Twitter Ramps Up Fight Against Abuse and Malicious Bots
(Bloomberg) -- Twitter Inc. said it’s making changes to combat abuse and malicious automated accounts, including requiring more authentication for new users, in an effort to address complaints that social networking services have allowed harassment and manipulation to run rampant.
For the first time, Twitter is going to require confirmation of an email address or phone number to sign up for an account. The company, which promotes itself as a place for public conversation over news and events, has long been criticized for making it too easy for malicious actors to create multiple spam accounts. Twitter said it would work with experts to make sure the changes don’t harm users in high-risk environments where anonymity is important.
Since the revelations that Russian troll accounts sowed discord on social-media platforms during the 2016 U.S. presidential election, Twitter has released a series of updates to clamp down on suspicious activity. Earlier this year, Chief Executive Officer Jack Dorsey acknowledged the San Francisco-based company inadvertently helped spread misinformation, harassment and manipulation via bots, or automated accounts. Last week, Twitter acquired security startup Smyte to help fight online spam, abuse and fraud.
“These issues are felt around the world, from elections to emergency events and high-profile public conversations,” Twitter said Tuesday in a blog post. “As we have stated in recent announcements, the public health of the conversation on Twitter is a critical metric by which we will measure our success in these areas.”
The company is also developing machine learning algorithms that proactively find problematic accounts, rather than waiting until someone flags the bad behavior. In May, its system identified more than 9.9 million potentially spam or automated accounts a week, an increase from 3.2 million a week last September, Twitter said. The average number of spam reports a day has dropped from 25,000 in March to about 17,000 in May.
Twitter is also reducing the visibility of suspicious accounts. A warning sign will be placed on these accounts, and new users will be unable to follow them.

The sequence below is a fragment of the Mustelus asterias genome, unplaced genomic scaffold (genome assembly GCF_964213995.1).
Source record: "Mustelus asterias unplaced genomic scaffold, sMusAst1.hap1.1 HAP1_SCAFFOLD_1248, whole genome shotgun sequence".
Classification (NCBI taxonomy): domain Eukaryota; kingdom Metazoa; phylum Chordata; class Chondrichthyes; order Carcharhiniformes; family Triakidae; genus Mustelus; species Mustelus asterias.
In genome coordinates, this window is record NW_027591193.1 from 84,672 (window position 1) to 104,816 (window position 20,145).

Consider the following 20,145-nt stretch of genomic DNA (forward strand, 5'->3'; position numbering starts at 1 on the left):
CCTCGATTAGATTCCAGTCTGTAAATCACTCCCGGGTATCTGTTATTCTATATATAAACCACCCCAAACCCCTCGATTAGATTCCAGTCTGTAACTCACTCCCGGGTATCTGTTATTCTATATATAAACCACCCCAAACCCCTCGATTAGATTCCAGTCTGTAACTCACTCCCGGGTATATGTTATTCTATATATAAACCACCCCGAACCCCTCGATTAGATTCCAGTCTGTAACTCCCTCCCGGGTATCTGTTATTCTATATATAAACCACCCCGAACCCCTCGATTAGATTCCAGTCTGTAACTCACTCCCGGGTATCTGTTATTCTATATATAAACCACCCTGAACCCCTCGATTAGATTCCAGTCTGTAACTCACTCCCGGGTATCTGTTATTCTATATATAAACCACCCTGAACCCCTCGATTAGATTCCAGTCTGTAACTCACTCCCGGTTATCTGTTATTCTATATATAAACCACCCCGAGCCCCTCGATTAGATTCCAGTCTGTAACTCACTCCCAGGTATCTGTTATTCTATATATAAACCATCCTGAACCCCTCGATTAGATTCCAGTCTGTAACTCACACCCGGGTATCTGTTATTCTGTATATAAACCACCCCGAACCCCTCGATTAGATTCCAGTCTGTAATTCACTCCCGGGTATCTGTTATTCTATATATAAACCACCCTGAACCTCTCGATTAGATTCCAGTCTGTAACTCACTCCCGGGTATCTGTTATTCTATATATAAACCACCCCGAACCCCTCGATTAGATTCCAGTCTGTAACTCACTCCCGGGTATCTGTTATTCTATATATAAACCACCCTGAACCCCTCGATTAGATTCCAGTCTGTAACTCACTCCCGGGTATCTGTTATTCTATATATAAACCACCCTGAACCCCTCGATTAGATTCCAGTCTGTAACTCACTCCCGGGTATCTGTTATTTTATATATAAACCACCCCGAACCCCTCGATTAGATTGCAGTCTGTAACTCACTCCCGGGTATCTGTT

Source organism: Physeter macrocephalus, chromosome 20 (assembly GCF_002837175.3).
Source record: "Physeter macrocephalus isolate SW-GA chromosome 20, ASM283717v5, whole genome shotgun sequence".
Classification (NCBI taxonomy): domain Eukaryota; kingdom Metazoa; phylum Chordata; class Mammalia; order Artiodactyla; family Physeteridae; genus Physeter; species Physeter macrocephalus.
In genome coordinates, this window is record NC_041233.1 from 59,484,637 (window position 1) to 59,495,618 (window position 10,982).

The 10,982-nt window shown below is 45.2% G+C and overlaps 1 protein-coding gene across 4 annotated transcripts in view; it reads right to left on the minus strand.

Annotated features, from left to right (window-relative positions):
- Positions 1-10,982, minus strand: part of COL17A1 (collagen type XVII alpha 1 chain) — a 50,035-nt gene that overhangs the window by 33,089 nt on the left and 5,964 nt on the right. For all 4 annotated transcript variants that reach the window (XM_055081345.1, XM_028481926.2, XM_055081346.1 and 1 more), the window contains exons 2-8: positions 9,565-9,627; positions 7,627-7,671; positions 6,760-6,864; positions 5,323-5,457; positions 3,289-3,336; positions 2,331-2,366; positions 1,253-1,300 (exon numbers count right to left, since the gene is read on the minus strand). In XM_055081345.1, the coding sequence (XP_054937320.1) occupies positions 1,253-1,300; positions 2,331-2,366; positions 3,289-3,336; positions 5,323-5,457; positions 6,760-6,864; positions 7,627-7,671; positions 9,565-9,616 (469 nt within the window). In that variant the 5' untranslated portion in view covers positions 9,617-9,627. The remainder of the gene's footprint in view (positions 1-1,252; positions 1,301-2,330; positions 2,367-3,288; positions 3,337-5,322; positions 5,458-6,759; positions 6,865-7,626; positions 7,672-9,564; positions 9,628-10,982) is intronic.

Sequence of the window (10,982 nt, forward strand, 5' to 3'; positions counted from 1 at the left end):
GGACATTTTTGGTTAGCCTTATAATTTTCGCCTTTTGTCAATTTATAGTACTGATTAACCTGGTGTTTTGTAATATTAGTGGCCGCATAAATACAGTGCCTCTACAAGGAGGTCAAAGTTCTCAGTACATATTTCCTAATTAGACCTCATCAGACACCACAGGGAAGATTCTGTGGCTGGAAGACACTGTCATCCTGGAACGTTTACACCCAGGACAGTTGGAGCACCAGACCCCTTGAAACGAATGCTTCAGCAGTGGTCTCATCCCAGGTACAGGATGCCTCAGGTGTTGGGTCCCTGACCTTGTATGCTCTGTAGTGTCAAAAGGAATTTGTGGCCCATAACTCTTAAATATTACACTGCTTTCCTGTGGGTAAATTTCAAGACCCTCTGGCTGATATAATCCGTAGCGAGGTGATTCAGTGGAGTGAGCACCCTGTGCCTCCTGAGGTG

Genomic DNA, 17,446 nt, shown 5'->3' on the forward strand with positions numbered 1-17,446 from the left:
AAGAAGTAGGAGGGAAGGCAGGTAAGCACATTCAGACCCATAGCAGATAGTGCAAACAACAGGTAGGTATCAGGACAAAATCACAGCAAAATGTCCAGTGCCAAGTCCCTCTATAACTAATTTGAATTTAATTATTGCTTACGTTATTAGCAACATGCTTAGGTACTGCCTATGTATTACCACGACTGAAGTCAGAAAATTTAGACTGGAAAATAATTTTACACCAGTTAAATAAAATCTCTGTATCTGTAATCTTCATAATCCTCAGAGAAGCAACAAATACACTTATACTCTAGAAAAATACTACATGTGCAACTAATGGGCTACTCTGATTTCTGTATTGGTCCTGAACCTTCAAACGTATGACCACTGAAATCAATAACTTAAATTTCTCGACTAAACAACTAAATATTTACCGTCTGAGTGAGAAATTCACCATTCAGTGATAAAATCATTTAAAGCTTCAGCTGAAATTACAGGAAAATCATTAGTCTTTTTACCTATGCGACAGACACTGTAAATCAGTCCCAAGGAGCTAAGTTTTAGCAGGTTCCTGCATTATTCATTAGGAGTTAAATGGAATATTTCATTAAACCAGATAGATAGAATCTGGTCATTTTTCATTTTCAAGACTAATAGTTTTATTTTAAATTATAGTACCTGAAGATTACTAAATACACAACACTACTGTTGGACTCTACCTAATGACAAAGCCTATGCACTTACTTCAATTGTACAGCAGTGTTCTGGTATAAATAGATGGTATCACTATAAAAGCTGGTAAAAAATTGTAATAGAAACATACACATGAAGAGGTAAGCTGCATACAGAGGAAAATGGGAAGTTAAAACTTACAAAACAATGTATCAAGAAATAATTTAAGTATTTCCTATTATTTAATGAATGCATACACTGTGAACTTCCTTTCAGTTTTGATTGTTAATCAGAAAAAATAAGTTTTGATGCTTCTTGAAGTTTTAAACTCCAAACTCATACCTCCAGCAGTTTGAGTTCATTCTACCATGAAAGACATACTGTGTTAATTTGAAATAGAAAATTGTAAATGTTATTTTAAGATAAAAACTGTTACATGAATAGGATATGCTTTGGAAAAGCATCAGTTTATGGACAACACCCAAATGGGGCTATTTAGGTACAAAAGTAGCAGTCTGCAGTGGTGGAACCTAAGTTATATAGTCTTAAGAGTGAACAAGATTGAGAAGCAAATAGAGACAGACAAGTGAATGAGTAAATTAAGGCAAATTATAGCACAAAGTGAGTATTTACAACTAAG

The company said it’s conducting an audit to ensure that every account created on Twitter has passed a security check to prevent automated signups. The change has already stopped more than 50,000 spam signups a day, Twitter said. Many of these accounts bulk followed high-profile accounts. As result of this action, some people may see their follower counts drop, according to the company.
“Social media is playing an ever-increasing role in our daily lives but the rise in toxic content, bots and spam is eroding trust, the lifeblood of a healthy society,” said Keith Weed, chief marketing and communications officer at Unilever NV. “I am very pleased that Twitter is taking a concrete stand against the hordes of fake accounts and bots that are polluting the system.”
Unilever was among the major brand companies that threatened in February to pull advertising from social media networks, including Twitter, because of a rise in hate speech, abusive content and fake news. Bloomberg LP produces TicToc, a global breaking news network for the Twitter service.
Critics have said that Twitter prioritizes user and revenue growth over efforts to fight spam and manipulation. A former employee told Bloomberg last year that in early 2015 the company discovered a vast number of accounts, most of which were inactive or fake, with IP addresses in Russia and Ukraine, but failed to delete them. Lawmakers berated Twitter for how long it has taken the company to discover the millions of tweets from Russian-linked accounts that meddled in the U.S. elections.
The changes announced Tuesday reflect Dorsey’s effort to make it a priority to clean up the platform as Twitter seeks to increase engagement and the number of users. Among the earlier plans is to create a “transparency center” to show how much political campaigns spend on advertising. Earlier this year Dorsey asked the public to propose solutions to make the social network a nicer place by measuring “collective health, openness, and civility of public conversation.”
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